May 22, 2017
We covered the what, why, and who of bicycle tourism with the introduction of the first two Tourists on Two Wheels brochures, Why Bicycle Travel, and Economics of Bicycle Travel. Now we’re onto the most important part — the “how.”
A new brochure in the series, Welcoming Bicycle Travelers, introduces the basics of being bicycle travel friendly with two case studies featuring a bike friendly hostel, Spoke’n Hostel in Oregon, and a bike friendly community: Perry, Iowa. All three brochures feature amazing photos from the Path Less Pedaled, who partnered with us to develop the content.
But even better, if you’re looking for more than the basics, we offer new Building Bicycle Tourism (www.adventurecycling.org/biketourism/) web resources to take you further with the “how” of developing and promoting bicycle tourism:
There is a lot of momentum around the country to capitalize on the bicycle tourism boom. States, communities, businesses, hospitality, and agencies are realizing the benefits, especially economically, of destination development and marketing targeted to bicyclists. We thought it was about time there were some more comprehensive resources to help with those efforts.
Let us know what you think! You can download, print, and distribute the three brochures from the Bike Tourism Resources page. Or we’d be happy to mail you up to 10 hard copies of each if you email email@example.com with your mailing address and how many you’d like.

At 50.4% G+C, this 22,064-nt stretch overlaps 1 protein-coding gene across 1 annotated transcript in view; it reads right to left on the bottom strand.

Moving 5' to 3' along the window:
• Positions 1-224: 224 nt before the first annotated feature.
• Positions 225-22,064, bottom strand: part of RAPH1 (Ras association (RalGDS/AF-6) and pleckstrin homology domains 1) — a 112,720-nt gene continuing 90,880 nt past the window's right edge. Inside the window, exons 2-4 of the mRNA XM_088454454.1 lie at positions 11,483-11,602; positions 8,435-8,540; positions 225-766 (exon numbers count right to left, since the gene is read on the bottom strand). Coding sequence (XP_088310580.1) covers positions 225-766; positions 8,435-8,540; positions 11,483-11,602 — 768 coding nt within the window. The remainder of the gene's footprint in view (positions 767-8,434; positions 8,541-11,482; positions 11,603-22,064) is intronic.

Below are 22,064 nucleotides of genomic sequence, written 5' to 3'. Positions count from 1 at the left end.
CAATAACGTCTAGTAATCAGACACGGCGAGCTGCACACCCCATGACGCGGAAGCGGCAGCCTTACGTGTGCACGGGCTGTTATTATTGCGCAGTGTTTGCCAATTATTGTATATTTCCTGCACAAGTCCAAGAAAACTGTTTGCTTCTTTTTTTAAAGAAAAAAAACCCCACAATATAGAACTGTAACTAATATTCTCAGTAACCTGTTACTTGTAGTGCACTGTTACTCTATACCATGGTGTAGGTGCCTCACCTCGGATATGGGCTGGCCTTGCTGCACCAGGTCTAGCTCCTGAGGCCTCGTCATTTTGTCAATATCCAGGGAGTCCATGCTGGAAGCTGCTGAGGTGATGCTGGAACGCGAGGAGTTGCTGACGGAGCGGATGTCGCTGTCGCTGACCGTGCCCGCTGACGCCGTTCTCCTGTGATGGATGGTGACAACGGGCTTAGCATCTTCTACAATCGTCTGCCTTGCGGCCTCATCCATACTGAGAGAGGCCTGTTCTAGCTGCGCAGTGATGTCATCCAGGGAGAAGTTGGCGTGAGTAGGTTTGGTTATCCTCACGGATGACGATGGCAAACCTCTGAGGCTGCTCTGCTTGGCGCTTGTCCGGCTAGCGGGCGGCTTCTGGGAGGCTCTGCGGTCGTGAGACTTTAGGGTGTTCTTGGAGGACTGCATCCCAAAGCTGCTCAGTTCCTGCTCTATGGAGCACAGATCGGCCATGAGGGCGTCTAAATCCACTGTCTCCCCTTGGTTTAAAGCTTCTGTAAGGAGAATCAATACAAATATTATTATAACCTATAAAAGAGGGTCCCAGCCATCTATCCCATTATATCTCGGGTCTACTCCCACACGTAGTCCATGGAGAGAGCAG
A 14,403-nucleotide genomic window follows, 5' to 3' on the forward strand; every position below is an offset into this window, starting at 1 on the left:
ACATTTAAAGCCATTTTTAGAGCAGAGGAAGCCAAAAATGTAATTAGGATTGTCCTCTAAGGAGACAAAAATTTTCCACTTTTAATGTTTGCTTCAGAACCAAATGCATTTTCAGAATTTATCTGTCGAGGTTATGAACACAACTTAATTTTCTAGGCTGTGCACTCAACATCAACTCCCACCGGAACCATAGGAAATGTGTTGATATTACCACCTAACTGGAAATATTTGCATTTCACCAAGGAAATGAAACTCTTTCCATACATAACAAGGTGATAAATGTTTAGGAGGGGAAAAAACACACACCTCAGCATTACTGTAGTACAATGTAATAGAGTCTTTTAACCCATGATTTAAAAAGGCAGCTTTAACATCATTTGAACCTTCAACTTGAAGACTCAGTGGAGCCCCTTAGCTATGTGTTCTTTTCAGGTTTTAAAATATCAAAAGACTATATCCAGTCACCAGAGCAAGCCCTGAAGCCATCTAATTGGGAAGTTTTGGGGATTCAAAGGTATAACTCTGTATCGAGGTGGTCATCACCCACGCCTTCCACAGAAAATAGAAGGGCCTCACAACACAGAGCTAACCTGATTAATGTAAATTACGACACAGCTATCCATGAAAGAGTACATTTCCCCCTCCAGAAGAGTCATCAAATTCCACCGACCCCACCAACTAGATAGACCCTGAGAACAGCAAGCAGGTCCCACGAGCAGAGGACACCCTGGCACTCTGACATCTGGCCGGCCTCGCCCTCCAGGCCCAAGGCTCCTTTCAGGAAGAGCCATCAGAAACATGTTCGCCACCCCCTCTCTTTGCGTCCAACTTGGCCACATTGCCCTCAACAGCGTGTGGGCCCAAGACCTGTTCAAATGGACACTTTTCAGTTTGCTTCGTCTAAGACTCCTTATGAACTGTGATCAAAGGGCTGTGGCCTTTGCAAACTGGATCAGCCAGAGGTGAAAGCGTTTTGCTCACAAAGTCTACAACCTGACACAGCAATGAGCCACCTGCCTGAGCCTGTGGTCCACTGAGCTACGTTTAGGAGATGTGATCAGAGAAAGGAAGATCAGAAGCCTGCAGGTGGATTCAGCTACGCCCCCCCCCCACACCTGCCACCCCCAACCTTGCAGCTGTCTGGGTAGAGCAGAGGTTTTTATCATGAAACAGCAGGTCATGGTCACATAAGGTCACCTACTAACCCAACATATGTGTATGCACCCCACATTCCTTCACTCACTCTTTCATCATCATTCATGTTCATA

If you could also provide quote-worthy comments below about why bicycle tourism is important to you, we may feature it in our next communications!
Brochure photos by The Path Less Pedaled | Brochure design by Casey Greene
BUILDING THE U.S. BICYCLE ROUTE SYSTEM is posted by Ginny Sullivan and Saara Snow of the Travel Initiatives Department and focuses on news related to the emerging U.S. Bicycle Route System (USBRS). The USBRS project is a collaborative effort, spearheaded by a task force under the auspices of the American Association of State Highway and Transportation Officials (AASHTO). Members of the task force include officials and staff from state DOTs, the Federal Highway Administration, and nonprofits like the East Coast Greenway Alliance and Mississippi River Trail, Inc.